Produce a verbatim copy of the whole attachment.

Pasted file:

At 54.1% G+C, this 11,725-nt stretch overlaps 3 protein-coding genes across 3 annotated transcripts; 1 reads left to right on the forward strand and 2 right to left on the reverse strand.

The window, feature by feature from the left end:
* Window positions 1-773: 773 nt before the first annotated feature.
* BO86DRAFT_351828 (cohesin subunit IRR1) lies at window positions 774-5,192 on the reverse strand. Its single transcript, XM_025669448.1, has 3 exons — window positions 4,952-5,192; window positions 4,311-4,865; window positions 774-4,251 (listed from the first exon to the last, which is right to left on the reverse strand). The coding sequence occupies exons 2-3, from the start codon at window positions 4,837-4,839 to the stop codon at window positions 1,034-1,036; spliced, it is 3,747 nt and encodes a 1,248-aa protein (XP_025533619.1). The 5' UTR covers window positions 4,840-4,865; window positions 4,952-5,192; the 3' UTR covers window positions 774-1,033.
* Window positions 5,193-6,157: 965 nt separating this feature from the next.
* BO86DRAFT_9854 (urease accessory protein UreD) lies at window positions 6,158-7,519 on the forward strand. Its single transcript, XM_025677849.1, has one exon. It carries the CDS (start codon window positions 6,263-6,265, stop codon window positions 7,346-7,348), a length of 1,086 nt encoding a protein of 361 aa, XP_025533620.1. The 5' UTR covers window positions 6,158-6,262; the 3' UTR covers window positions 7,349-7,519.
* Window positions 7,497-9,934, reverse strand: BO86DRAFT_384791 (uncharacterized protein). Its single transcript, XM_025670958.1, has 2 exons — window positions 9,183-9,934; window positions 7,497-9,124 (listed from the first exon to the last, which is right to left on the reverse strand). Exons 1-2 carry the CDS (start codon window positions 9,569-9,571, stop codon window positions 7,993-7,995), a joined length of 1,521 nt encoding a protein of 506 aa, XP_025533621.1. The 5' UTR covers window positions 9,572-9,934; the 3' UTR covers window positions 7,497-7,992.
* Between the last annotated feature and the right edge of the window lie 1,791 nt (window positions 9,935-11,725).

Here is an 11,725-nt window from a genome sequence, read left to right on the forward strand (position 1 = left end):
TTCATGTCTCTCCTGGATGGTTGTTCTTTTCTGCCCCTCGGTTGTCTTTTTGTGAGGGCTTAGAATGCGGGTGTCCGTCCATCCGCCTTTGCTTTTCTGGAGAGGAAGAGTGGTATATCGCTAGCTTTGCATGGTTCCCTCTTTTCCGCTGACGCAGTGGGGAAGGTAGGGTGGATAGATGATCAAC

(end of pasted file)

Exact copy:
At 54.1% G+C, this 11,725-nt stretch overlaps 3 protein-coding genes across 3 annotated transcripts; 1 reads left to right on the forward strand and 2 right to left on the reverse strand.

The window, feature by feature from the left end:
* Window positions 1-773: 773 nt before the first annotated feature.
* BO86DRAFT_351828 (cohesin subunit IRR1) lies at window positions 774-5,192 on the reverse strand. Its single transcript, XM_025669448.1, has 3 exons — window positions 4,952-5,192; window positions 4,311-4,865; window positions 774-4,251 (listed from the first exon to the last, which is right to left on the reverse strand). The coding sequence occupies exons 2-3, from the start codon at window positions 4,837-4,839 to the stop codon at window positions 1,034-1,036; spliced, it is 3,747 nt and encodes a 1,248-aa protein (XP_025533619.1). The 5' UTR covers window positions 4,840-4,865; window positions 4,952-5,192; the 3' UTR covers window positions 774-1,033.
* Window positions 5,193-6,157: 965 nt separating this feature from the next.
* BO86DRAFT_9854 (urease accessory protein UreD) lies at window positions 6,158-7,519 on the forward strand. Its single transcript, XM_025677849.1, has one exon. It carries the CDS (start codon window positions 6,263-6,265, stop codon window positions 7,346-7,348), a length of 1,086 nt encoding a protein of 361 aa, XP_025533620.1. The 5' UTR covers window positions 6,158-6,262; the 3' UTR covers window positions 7,349-7,519.
* Window positions 7,497-9,934, reverse strand: BO86DRAFT_384791 (uncharacterized protein). Its single transcript, XM_025670958.1, has 2 exons — window positions 9,183-9,934; window positions 7,497-9,124 (listed from the first exon to the last, which is right to left on the reverse strand). Exons 1-2 carry the CDS (start codon window positions 9,569-9,571, stop codon window positions 7,993-7,995), a joined length of 1,521 nt encoding a protein of 506 aa, XP_025533621.1. The 5' UTR covers window positions 9,572-9,934; the 3' UTR covers window positions 7,497-7,992.
* Between the last annotated feature and the right edge of the window lie 1,791 nt (window positions 9,935-11,725).

Here is an 11,725-nt window from a genome sequence, read left to right on the forward strand (position 1 = left end):
TTCATGTCTCTCCTGGATGGTTGTTCTTTTCTGCCCCTCGGTTGTCTTTTTGTGAGGGCTTAGAATGCGGGTGTCCGTCCATCCGCCTTTGCTTTTCTGGAGAGGAAGAGTGGTATATCGCTAGCTTTGCATGGTTCCCTCTTTTCCGCTGACGCAGTGGGGAAGGTAGGGTGGATAGATGATCAAC